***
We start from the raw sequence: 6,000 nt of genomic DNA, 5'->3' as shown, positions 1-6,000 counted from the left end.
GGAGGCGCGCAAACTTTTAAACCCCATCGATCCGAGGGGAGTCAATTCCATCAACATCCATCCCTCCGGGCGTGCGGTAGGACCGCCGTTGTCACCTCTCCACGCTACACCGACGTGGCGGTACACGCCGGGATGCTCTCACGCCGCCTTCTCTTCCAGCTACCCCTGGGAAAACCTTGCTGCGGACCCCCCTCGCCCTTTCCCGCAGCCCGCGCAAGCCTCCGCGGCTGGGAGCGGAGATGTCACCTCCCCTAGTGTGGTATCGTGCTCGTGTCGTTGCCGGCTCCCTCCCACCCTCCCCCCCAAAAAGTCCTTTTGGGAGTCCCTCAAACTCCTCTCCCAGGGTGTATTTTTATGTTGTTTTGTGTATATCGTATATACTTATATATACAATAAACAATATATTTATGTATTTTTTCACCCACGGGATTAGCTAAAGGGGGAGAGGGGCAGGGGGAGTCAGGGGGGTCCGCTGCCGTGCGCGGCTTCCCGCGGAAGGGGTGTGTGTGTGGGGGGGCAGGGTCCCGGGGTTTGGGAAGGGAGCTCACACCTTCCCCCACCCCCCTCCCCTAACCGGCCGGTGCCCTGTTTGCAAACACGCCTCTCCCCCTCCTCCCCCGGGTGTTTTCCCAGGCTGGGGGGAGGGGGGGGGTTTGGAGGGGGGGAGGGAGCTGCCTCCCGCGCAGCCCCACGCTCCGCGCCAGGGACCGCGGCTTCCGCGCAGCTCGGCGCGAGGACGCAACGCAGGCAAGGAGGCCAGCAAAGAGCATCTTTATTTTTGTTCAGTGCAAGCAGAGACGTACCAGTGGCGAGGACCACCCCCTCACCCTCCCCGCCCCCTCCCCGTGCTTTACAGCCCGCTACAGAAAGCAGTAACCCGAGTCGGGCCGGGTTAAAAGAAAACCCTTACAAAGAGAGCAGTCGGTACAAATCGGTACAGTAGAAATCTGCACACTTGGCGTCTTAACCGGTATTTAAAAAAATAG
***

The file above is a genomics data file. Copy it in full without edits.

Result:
We start from the raw sequence: 6,000 nt of genomic DNA, 5'->3' as shown, positions 1-6,000 counted from the left end.
GGAGGCGCGCAAACTTTTAAACCCCATCGATCCGAGGGGAGTCAATTCCATCAACATCCATCCCTCCGGGCGTGCGGTAGGACCGCCGTTGTCACCTCTCCACGCTACACCGACGTGGCGGTACACGCCGGGATGCTCTCACGCCGCCTTCTCTTCCAGCTACCCCTGGGAAAACCTTGCTGCGGACCCCCCTCGCCCTTTCCCGCAGCCCGCGCAAGCCTCCGCGGCTGGGAGCGGAGATGTCACCTCCCCTAGTGTGGTATCGTGCTCGTGTCGTTGCCGGCTCCCTCCCACCCTCCCCCCCAAAAAGTCCTTTTGGGAGTCCCTCAAACTCCTCTCCCAGGGTGTATTTTTATGTTGTTTTGTGTATATCGTATATACTTATATATACAATAAACAATATATTTATGTATTTTTTCACCCACGGGATTAGCTAAAGGGGGAGAGGGGCAGGGGGAGTCAGGGGGGTCCGCTGCCGTGCGCGGCTTCCCGCGGAAGGGGTGTGTGTGTGGGGGGGCAGGGTCCCGGGGTTTGGGAAGGGAGCTCACACCTTCCCCCACCCCCCTCCCCTAACCGGCCGGTGCCCTGTTTGCAAACACGCCTCTCCCCCTCCTCCCCCGGGTGTTTTCCCAGGCTGGGGGGAGGGGGGGGGTTTGGAGGGGGGGAGGGAGCTGCCTCCCGCGCAGCCCCACGCTCCGCGCCAGGGACCGCGGCTTCCGCGCAGCTCGGCGCGAGGACGCAACGCAGGCAAGGAGGCCAGCAAAGAGCATCTTTATTTTTGTTCAGTGCAAGCAGAGACGTACCAGTGGCGAGGACCACCCCCTCACCCTCCCCGCCCCCTCCCCGTGCTTTACAGCCCGCTACAGAAAGCAGTAACCCGAGTCGGGCCGGGTTAAAAGAAAACCCTTACAAAGAGAGCAGTCGGTACAAATCGGTACAGTAGAAATCTGCACACTTGGCGTCTTAACCGGTATTTAAAAAAATAG